The use of the Tor browser on corporate networks could lead to security vulnerabilities as targeted "ransomware as a service" attacks increase, according to a report released by IBM.
The quarterly X-Force Threat Intelligence Report also reveals that the use of targeted ransomware is on the rise and that Tor is being used to mask how this malicious software travels through networks.
Tor, also known as the Onion Router, is a network that was set up and is currently partially funded by the US government. It is used by security services, intelligence agencies and whisleblowers to allow safe and anonymous communication. However, the capabilities of Tor mean it is also used for more nefarious purposes.
"The design of routing obfuscation in the Tor network provides illicit actors with additional protection for their anonymity. It can also obscure the physical location from which attacks originate, and it allows attackers to make the attack appear to originate from a specific geography," states the report.
By using Tor, the IBM report highlights how cyber criminals can take advantage of the dark net's service of encrypting communication and location data often used to identify an internet user.
"Tor can serve as a proxy with exit points known as "exit nodes" to allow users to anonymously browse web pages externally to the World Wide Web. This offers moderate anonymity to anyone looking to hide their identity as well as encrypt communication back to their host computer or device."
The report reveals the industry's most likely to come under attack from a Tor-based origin are communications, manufacturing and finance, with communications alone amounting to over 300,000 ‘events' between January and May this year.
The United States is by far the most popular origin of attack with nearly 200,000 ‘events' over the same five month period, followed by the Netherlands (150,000) and Romania (75,0000).
It is this ‘identity masking' offered by Tor that cyber criminals are now using to spread increasingly evolved ransomware which is becoming more targeted, according to the IBM report.
Ransomware attempts to elicit money from computer users by locking them out of their computers and demanding a fee to unlock the system. It comes in many forms, commonly as fake anti-virus updates, and is a lucrative financial avenue for cyber criminals.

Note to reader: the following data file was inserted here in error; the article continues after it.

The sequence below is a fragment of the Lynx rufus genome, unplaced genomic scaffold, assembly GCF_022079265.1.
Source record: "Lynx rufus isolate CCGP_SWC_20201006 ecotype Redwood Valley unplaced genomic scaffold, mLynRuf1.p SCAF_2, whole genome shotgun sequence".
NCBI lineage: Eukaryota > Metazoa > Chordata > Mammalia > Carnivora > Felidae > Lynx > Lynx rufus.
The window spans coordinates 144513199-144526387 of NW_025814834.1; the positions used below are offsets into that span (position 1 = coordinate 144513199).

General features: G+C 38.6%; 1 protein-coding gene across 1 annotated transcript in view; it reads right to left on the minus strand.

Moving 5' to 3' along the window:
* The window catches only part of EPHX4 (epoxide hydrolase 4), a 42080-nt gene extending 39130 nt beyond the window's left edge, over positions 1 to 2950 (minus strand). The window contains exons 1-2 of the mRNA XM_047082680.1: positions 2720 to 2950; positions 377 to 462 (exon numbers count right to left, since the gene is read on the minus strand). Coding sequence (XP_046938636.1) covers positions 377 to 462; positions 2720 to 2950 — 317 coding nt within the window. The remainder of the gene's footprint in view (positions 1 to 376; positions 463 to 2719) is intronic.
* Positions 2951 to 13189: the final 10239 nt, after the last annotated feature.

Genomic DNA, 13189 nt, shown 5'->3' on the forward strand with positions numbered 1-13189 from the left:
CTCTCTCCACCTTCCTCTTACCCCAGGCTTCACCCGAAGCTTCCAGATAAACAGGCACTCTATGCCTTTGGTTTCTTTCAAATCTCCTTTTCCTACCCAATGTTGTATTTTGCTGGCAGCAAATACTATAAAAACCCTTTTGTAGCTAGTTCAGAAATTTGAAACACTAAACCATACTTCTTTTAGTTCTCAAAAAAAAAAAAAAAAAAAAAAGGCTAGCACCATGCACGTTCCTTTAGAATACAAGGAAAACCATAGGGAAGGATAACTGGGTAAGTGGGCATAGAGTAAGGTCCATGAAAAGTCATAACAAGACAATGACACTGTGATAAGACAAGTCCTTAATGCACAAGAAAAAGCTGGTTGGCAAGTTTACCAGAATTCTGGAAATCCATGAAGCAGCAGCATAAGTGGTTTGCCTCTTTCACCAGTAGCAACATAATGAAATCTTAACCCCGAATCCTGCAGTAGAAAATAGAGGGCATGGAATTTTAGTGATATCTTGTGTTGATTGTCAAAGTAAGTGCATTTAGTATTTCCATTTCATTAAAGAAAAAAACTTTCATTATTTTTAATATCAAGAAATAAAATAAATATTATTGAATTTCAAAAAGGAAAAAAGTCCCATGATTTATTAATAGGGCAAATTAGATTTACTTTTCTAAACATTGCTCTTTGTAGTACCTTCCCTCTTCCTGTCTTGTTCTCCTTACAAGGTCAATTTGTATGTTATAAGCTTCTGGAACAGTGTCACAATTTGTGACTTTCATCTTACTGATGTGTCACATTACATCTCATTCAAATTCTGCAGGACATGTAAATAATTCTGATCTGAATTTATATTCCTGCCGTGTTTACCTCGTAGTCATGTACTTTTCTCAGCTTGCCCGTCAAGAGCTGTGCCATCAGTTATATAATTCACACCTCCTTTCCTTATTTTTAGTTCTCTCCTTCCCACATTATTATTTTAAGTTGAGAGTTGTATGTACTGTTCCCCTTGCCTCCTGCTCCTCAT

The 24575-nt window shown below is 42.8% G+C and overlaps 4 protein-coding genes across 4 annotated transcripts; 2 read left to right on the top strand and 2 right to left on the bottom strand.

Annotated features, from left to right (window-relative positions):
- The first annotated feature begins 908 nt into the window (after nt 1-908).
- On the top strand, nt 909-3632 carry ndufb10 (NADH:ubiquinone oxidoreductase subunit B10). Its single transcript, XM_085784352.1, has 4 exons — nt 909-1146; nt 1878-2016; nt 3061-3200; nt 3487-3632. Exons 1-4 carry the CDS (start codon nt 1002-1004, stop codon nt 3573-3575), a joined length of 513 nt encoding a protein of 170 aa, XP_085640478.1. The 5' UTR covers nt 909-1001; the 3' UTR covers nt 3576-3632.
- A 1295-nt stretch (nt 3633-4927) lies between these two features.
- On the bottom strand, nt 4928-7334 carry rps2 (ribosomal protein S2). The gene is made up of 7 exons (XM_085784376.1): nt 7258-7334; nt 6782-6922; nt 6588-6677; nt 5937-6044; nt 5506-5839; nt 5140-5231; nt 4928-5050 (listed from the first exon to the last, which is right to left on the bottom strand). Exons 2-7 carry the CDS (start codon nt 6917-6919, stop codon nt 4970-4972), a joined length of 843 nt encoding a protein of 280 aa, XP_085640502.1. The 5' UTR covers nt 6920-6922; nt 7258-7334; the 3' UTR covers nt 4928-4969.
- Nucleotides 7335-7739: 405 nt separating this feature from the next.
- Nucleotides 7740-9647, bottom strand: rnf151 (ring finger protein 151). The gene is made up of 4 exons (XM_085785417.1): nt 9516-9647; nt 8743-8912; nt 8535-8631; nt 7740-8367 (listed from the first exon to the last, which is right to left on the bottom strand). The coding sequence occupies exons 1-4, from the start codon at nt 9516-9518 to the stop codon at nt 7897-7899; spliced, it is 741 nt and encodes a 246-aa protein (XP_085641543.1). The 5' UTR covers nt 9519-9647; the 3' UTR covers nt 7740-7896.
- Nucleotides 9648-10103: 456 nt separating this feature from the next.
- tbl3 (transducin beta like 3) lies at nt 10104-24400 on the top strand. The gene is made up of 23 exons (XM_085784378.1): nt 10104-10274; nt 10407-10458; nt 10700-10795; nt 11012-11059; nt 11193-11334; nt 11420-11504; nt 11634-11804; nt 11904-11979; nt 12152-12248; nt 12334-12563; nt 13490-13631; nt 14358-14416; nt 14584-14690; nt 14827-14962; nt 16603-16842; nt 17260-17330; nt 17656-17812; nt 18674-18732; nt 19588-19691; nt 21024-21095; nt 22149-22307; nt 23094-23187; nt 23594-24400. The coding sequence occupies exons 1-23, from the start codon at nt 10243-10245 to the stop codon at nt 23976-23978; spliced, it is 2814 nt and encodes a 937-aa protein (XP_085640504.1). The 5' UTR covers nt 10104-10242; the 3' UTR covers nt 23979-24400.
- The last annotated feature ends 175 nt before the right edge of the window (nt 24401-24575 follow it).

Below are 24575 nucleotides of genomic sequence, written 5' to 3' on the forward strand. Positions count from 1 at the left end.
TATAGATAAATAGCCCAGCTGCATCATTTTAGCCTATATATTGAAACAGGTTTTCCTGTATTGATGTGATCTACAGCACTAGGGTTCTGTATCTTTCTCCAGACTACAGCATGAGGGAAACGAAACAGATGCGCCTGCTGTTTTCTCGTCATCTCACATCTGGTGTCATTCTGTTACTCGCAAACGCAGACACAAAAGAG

The IBM report notes that ransomware has evolved to "ransomware as a service" that is now going after businesses as well.
"So far, the victims have primarily been end users, but as the X-Force team takes a closer look at how ransomware is evolving, we observe that the technical sophistication is increasing as ransomware also begins to specialise, targeting specific communities," says the report.
"As defenses take different approaches, new attack opportunities arise, technology changes, and attack mechanisms - including ransomware - evolve."
"We are observing the start of a prolonged battle with ransomware, as ransomware attacks diversify from simple scams to more elaborate ones that target high-value communities or businesses."
The mixture of the use of Tor and an increase in targeted ransomware attacks could mean Tor users on a corporate network could be vulnerable. As such IBM warns that use of Tor should be limited.
"Corporate networks really have little choice but to block communications to these stealthy networks. The networks contain significant amounts of illegal and malicious activity. Allowing access between corporate networks and stealth networks can open the corporation to the risk of theft or compromise, and to legal liability in some cases and jurisdictions."
The IBM report lists a number of recommendations for corporations to prevent the use of Tor on their networks including prohibiting the use of personally owned removable devices, altering the BIOS of computers to boot only to the hard drive and limiting the use of unapproved encrypted proxy services.
The threat from ransomware remains a major problem for web users, with the FBI's Internet Crime Complaint Center (IC3) revealing that the CryptoWall ransomware netted crooks $18m in April this year alone.
Darktrace pushes machine learning to take some of the pressure off of IT and security teams
Google also gets its hands on HTC's IP in a non-exclusive deal
Microsoft, Google and Samsung all targeted as Avast admits to the scale of the CCleaner compromise
Not all loose ends tied yet, admits Bain backer SK Hynix